Paris and schools

Je suis Charlie

Usually the start of a new term and a new calendar year in school has a predictable and inward-looking dimension; this term began in the wake of the Paris terrorist attacks. At the school’s first meeting on Tuesday morning, a backdrop of a pencil-gun cartoon was on the screen throughout Notices and my first words were about our need to be attentive to these horrific events and the threat they pose to the values that underpin Europe – the very liberal, democratic values of liberty, adherence to rule of law and tolerance that for me were captured in the banner Je suis Charlie, je suis flic, je suis Juif. The attacks on Press, Police and Jews should leave us in no doubt about the nature of the menace.

When on Wednesday evening, Clare Jarmy spoke at Jaw about this, there was a strongly-attuned attentiveness amongst the audience – a sense from the students that this was vital stuff – as complex as it was important. It is not just that all of us as citizens have a responsibility to engage with the issues, but that we as a school are particularly committed to these values, given that, unusually certainly for independent boarding schools, we put a strong emphasis on the values of a liberal democracy in the way in which our school life is fashioned. It is no accident that the Nazis infiltrated and bullied progressive German schools, such as L’ecole d’Humanitie, out of Germany to its current home in Switzerland.

Clare’s Jaw, a fine example of communication of really difficult ideas to a young audience, alerted us to the two concepts of liberal values. The first is where freedom means individual freedom and development is a good thing in and of itself – the idea that citizenship means having shared liberal values. The second where freedom means the government not interfering in what people do unless they have to, so guaranteeing diversity and the ability of different communities to live different lives within the same society without sharing the same values. So, the Enlightenment ideas of the freedom and autonomy of the individual vs post-modern pluralism.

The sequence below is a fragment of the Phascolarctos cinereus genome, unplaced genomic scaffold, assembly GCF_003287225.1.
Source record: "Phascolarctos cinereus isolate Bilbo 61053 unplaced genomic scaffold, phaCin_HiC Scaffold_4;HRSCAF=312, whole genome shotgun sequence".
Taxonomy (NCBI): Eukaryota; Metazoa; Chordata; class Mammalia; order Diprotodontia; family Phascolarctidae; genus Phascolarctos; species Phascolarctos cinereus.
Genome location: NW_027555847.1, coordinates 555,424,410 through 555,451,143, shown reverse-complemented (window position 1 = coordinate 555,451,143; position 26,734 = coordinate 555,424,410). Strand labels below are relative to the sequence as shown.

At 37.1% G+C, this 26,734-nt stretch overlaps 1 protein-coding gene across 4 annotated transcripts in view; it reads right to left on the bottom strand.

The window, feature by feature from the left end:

This led on naturally to the nature of causing offence, especially within the Shi’ite tradition of Islam and the quandary that newspapers and TV channels have had over whether, for example, to show illustrations of the latest Charlie Hebdo cover with its images of Muhammad.  Again, we were being asked to engage with the complexity of issues and the competing values – freedom of the Press vs respect for religious sensitivities – that have different emphases in different liberal democracies. Clare’s Jaw ended with a statement from the Muslim Council of Britain which captures this tension.

These conversations need to go on – in classrooms, boarding houses, over meals at home and at school.

Bedales School is one of the UK’s top independent private co-education boarding schools. Bedales comprises three schools situated in Steep, near Petersfield, Hampshire: Dunannie (ages 3–8), Dunhurst (ages 8–13) and Bedales itself (ages 13–18). Established in 1893 Bedales School puts emphasis on the Arts, Sciences, voluntary service, pastoral care, and listening to students’ views. Bedales is acclaimed for its drama, theatre, art and music. The Headmaster is Keith Budge.